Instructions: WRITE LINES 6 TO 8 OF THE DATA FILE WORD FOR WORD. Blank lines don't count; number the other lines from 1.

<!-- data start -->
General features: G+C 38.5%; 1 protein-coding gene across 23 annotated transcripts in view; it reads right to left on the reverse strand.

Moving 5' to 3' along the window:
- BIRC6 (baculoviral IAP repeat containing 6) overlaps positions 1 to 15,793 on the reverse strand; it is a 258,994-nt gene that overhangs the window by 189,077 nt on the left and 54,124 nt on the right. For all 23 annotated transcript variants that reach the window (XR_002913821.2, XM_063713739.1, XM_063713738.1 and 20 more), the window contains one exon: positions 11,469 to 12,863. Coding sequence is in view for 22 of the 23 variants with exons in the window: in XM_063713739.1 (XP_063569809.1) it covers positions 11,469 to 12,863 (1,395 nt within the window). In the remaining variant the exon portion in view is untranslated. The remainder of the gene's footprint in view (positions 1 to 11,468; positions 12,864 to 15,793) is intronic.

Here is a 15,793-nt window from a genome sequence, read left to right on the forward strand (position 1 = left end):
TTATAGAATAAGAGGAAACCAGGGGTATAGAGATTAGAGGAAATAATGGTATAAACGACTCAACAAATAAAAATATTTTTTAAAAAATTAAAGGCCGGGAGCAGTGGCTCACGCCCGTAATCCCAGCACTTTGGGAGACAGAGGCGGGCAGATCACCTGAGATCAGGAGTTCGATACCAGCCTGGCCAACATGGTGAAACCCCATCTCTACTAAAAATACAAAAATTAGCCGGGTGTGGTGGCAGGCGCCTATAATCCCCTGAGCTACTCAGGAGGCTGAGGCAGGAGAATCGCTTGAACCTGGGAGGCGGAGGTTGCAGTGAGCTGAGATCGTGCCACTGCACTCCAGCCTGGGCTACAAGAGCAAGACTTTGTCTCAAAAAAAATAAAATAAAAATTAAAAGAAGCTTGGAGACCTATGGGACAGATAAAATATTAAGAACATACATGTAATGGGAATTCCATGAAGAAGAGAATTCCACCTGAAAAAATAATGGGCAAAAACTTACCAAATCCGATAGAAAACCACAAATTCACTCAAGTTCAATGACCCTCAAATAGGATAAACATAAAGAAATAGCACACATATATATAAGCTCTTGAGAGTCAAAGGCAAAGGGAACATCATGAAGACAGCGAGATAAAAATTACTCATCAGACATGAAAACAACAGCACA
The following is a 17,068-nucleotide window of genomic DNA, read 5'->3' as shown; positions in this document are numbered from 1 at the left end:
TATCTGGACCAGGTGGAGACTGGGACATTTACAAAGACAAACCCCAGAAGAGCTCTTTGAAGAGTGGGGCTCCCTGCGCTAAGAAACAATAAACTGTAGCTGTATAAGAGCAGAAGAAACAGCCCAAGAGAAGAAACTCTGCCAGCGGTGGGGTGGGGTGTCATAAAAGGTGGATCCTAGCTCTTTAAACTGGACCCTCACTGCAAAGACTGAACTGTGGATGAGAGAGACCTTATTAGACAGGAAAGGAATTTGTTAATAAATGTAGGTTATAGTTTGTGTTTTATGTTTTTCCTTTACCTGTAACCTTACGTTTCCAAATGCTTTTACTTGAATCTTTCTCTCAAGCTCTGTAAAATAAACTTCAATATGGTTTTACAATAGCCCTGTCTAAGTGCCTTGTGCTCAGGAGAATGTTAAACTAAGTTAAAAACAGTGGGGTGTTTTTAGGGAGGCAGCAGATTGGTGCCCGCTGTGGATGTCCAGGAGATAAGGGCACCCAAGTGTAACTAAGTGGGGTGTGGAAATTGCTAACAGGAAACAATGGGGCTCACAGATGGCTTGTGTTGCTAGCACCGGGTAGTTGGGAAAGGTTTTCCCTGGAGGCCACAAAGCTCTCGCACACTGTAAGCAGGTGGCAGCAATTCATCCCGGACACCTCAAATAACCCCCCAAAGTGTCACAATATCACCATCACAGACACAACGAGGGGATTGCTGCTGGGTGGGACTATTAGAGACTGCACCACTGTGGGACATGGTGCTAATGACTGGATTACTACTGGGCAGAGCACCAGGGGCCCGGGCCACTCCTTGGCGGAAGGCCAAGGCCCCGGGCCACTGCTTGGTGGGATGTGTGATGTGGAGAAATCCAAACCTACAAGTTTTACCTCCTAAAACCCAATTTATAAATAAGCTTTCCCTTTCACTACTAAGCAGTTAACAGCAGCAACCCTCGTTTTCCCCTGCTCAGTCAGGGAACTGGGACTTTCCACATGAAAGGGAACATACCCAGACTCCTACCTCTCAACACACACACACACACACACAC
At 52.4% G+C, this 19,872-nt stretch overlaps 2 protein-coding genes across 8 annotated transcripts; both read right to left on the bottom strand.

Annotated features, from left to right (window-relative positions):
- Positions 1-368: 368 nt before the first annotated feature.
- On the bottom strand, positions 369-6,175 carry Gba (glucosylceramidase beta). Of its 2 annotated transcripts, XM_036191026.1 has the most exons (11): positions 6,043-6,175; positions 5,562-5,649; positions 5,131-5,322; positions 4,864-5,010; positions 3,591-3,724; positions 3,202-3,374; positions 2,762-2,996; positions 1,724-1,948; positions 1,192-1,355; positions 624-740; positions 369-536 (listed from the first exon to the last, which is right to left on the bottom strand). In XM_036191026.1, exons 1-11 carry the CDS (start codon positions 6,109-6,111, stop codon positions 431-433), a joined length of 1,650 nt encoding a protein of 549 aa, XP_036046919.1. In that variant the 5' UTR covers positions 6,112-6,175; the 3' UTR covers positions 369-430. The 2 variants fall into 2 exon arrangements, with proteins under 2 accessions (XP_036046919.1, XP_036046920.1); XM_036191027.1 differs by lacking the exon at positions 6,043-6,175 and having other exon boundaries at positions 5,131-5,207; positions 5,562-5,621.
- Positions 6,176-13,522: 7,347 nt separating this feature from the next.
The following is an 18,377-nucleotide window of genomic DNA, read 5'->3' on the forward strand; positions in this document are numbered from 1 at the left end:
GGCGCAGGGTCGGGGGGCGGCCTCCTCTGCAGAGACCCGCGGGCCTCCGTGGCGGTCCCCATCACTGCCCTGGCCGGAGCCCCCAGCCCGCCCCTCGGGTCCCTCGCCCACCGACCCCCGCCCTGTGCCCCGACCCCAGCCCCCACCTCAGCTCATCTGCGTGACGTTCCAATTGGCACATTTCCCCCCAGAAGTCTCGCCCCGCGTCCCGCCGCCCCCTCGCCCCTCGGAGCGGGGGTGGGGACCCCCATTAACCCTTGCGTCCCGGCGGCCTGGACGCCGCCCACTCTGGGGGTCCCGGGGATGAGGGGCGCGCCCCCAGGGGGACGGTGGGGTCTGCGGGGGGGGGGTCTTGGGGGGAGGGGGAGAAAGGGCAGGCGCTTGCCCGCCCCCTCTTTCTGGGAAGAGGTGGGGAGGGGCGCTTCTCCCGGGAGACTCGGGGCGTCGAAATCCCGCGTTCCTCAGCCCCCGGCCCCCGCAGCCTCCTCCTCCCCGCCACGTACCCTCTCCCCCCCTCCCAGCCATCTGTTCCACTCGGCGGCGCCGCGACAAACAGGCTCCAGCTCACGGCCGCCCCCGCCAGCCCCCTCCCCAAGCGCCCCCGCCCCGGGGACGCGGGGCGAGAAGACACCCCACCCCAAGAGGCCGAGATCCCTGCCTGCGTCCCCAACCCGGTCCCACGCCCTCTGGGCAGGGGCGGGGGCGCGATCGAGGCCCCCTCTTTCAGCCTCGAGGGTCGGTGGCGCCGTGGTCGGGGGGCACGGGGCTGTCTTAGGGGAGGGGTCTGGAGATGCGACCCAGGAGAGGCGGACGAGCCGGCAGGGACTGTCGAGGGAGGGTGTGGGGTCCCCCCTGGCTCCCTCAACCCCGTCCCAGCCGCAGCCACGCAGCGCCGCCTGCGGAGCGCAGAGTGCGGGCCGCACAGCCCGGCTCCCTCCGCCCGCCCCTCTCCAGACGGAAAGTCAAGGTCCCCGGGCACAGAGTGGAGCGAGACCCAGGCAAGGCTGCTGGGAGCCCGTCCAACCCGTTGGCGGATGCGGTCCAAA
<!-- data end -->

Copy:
The following is a 17,068-nucleotide window of genomic DNA, read 5'->3' as shown; positions in this document are numbered from 1 at the left end:
TATCTGGACCAGGTGGAGACTGGGACATTTACAAAGACAAACCCCAGAAGAGCTCTTTGAAGAGTGGGGCTCCCTGCGCTAAGAAACAATAAACTGTAGCTGTATAAGAGCAGAAGAAACAGCCCAAGAGAAGAAACTCTGCCAGCGGTGGGGTGGGGTGTCATAAAAGGTGGATCCTAGCTCTTTAAACTGGACCCTCACTGCAAAGACTGAACTGTGGATGAGAGAGACCTTATTAGACAGGAAAGGAATTTGTTAATAAATGTAGGTTATAGTTTGTGTTTTATGTTTTTCCTTTACCTGTAACCTTACGTTTCCAAATGCTTTTACTTGAATCTTTCTCTCAAGCTCTGTAAAATAAACTTCAATATGGTTTTACAATAGCCCTGTCTAAGTGCCTTGTGCTCAGGAGAATGTTAAACTAAGTTAAAAACAGTGGGGTGTTTTTAGGGAGGCAGCAGATTGGTGCCCGCTGTGGATGTCCAGGAGATAAGGGCACCCAAGTGTAACTAAGTGGGGTGTGGAAATTGCTAACAGGAAACAATGGGGCTCACAGATGGCTTGTGTTGCTAGCACCGGGTAGTTGGGAAAGGTTTTCCCTGGAGGCCACAAAGCTCTCGCACACTGTAAGCAGGTGGCAGCAATTCATCCCGGACACCTCAAATAACCCCCCAAAGTGTCACAATATCACCATCACAGACACAACGAGGGGATTGCTGCTGGGTGGGACTATTAGAGACTGCACCACTGTGGGACATGGTGCTAATGACTGGATTACTACTGGGCAGAGCACCAGGGGCCCGGGCCACTCCTTGGCGGAAGGCCAAGGCCCCGGGCCACTGCTTGGTGGGATGTGTGATGTGGAGAAATCCAAACCTACAAGTTTTACCTCCTAAAACCCAATTTATAAATAAGCTTTCCCTTTCACTACTAAGCAGTTAACAGCAGCAACCCTCGTTTTCCCCTGCTCAGTCAGGGAACTGGGACTTTCCACATGAAAGGGAACATACCCAGACTCCTACCTCTCAACACACACACACACACACACAC
At 52.4% G+C, this 19,872-nt stretch overlaps 2 protein-coding genes across 8 annotated transcripts; both read right to left on the bottom strand.